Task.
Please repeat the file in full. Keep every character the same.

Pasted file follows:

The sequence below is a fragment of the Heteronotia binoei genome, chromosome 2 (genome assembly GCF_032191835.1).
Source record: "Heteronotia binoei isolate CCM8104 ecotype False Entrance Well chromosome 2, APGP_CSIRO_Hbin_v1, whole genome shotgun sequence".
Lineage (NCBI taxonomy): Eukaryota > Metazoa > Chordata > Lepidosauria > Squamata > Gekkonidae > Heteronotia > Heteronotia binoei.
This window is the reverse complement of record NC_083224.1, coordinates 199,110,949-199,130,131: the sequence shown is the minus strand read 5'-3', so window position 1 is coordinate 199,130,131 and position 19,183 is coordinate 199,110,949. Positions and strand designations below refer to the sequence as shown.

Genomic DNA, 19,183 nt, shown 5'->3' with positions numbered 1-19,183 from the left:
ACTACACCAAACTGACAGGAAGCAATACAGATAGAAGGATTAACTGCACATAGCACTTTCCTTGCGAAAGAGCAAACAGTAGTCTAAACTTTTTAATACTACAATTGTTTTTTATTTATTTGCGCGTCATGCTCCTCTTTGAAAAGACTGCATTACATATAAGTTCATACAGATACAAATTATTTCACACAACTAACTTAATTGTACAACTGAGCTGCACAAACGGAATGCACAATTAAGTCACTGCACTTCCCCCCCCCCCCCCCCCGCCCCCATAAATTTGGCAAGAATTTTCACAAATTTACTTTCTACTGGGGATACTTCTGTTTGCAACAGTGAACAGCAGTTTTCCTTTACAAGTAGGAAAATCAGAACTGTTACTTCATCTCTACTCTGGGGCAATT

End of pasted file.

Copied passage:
The sequence below is a fragment of the Heteronotia binoei genome, chromosome 2 (genome assembly GCF_032191835.1).
Source record: "Heteronotia binoei isolate CCM8104 ecotype False Entrance Well chromosome 2, APGP_CSIRO_Hbin_v1, whole genome shotgun sequence".
Lineage (NCBI taxonomy): Eukaryota > Metazoa > Chordata > Lepidosauria > Squamata > Gekkonidae > Heteronotia > Heteronotia binoei.
This window is the reverse complement of record NC_083224.1, coordinates 199,110,949-199,130,131: the sequence shown is the minus strand read 5'-3', so window position 1 is coordinate 199,130,131 and position 19,183 is coordinate 199,110,949. Positions and strand designations below refer to the sequence as shown.

Genomic DNA, 19,183 nt, shown 5'->3' with positions numbered 1-19,183 from the left:
ACTACACCAAACTGACAGGAAGCAATACAGATAGAAGGATTAACTGCACATAGCACTTTCCTTGCGAAAGAGCAAACAGTAGTCTAAACTTTTTAATACTACAATTGTTTTTTATTTATTTGCGCGTCATGCTCCTCTTTGAAAAGACTGCATTACATATAAGTTCATACAGATACAAATTATTTCACACAACTAACTTAATTGTACAACTGAGCTGCACAAACGGAATGCACAATTAAGTCACTGCACTTCCCCCCCCCCCCCCCCCGCCCCCATAAATTTGGCAAGAATTTTCACAAATTTACTTTCTACTGGGGATACTTCTGTTTGCAACAGTGAACAGCAGTTTTCCTTTACAAGTAGGAAAATCAGAACTGTTACTTCATCTCTACTCTGGGGCAATT